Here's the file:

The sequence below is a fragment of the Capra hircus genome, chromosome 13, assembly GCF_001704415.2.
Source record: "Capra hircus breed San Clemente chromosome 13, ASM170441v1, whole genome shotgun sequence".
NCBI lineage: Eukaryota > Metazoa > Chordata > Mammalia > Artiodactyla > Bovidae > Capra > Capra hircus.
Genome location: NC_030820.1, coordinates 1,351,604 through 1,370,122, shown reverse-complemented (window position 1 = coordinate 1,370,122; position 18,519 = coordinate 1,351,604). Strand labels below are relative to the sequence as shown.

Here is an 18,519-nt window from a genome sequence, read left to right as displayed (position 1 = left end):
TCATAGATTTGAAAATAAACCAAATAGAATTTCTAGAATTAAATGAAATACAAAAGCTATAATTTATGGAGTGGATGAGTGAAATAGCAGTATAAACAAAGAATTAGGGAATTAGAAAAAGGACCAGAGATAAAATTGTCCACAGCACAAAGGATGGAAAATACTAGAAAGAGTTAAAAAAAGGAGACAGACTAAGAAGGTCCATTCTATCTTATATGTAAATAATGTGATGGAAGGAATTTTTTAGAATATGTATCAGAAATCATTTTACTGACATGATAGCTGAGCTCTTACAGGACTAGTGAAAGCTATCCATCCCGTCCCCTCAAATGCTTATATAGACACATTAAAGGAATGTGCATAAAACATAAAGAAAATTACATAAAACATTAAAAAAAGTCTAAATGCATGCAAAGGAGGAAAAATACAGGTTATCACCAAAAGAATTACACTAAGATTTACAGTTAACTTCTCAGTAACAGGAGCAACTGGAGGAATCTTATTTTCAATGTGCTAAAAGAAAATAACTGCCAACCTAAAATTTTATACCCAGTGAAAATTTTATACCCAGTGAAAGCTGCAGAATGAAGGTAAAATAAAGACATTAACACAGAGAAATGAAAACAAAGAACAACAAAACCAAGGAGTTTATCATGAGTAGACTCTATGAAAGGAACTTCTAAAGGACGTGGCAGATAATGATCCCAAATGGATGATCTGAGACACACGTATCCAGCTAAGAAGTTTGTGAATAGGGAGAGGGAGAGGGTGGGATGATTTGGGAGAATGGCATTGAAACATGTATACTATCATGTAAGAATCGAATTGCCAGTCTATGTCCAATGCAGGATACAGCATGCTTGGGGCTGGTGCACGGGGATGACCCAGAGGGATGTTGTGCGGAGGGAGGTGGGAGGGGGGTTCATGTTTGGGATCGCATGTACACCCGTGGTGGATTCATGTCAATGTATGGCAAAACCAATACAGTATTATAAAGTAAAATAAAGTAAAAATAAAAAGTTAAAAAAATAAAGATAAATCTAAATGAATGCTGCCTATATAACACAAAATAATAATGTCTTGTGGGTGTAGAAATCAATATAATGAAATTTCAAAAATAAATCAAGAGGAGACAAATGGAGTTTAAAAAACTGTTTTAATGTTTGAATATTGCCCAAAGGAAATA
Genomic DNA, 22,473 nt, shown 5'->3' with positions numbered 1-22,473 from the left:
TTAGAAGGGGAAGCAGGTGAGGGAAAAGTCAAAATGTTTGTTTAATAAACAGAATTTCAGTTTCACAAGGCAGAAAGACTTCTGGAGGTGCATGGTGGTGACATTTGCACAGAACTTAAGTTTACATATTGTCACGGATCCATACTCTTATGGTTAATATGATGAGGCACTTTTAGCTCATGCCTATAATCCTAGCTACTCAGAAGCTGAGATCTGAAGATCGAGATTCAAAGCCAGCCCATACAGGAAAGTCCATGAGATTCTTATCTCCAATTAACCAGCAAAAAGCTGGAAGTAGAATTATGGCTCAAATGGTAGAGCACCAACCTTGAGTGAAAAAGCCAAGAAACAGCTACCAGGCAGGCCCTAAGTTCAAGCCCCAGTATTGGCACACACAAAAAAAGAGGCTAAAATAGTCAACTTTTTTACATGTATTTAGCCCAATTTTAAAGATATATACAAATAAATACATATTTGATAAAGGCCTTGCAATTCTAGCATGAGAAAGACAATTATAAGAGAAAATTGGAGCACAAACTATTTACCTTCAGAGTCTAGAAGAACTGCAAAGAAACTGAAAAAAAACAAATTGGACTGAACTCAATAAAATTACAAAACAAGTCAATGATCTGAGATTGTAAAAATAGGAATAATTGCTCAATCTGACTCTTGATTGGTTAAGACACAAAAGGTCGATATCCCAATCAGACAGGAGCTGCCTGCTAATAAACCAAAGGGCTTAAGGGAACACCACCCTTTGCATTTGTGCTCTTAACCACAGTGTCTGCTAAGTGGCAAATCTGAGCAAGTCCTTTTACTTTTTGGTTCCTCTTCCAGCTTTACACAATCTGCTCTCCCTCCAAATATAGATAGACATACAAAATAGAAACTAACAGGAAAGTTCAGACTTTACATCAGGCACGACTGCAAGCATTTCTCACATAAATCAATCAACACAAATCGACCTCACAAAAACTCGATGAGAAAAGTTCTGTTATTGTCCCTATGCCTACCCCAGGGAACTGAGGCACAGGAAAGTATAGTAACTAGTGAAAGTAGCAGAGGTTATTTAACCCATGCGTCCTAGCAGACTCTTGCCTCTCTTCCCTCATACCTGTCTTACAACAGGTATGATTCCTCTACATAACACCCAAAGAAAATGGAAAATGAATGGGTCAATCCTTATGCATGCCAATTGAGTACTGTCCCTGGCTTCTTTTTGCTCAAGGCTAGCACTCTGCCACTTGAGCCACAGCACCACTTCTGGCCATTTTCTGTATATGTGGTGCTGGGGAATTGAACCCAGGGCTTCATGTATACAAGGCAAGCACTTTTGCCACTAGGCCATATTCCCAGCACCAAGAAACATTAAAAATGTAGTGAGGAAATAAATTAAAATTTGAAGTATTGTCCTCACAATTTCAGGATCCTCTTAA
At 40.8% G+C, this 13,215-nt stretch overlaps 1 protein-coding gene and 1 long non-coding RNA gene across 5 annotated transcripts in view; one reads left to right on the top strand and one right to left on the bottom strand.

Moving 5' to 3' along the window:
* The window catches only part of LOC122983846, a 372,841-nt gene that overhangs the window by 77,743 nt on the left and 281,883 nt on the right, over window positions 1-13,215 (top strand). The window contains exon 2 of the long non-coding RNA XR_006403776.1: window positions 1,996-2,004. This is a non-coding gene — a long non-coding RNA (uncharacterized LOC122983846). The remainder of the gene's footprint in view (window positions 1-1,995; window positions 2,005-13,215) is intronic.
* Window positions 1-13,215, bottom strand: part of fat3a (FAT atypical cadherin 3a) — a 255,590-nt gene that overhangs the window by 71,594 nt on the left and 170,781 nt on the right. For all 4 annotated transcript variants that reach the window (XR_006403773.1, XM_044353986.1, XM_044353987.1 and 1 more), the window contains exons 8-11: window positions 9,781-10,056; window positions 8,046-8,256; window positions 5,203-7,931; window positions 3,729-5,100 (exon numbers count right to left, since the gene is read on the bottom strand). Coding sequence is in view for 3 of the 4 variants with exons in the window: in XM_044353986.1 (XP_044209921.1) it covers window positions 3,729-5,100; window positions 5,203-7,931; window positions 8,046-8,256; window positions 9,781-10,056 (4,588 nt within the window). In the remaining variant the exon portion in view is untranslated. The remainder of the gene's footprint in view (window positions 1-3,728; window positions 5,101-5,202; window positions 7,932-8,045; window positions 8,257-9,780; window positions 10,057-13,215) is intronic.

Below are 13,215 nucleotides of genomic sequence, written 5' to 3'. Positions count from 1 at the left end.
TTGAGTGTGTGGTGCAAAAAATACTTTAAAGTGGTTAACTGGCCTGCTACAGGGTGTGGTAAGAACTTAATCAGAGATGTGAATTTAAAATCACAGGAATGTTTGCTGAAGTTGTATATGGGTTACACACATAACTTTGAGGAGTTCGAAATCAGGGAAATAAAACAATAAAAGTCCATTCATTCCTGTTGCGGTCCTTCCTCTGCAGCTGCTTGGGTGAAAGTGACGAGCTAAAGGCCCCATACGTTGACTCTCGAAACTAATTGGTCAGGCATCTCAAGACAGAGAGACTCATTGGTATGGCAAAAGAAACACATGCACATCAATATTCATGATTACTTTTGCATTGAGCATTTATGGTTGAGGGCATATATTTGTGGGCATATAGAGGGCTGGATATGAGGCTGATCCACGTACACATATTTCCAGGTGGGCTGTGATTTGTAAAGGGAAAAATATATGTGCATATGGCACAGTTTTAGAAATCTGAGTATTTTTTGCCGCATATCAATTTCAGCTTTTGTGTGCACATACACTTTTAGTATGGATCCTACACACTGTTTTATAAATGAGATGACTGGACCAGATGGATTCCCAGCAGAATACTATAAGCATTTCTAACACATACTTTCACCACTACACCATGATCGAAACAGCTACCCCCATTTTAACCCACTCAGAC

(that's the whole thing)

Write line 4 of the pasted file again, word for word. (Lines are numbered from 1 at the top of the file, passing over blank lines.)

Genome location: NC_030820.1, coordinates 1,351,604 through 1,370,122, shown reverse-complemented (window position 1 = coordinate 1,370,122; position 18,519 = coordinate 1,351,604). Strand labels below are relative to the sequence as shown.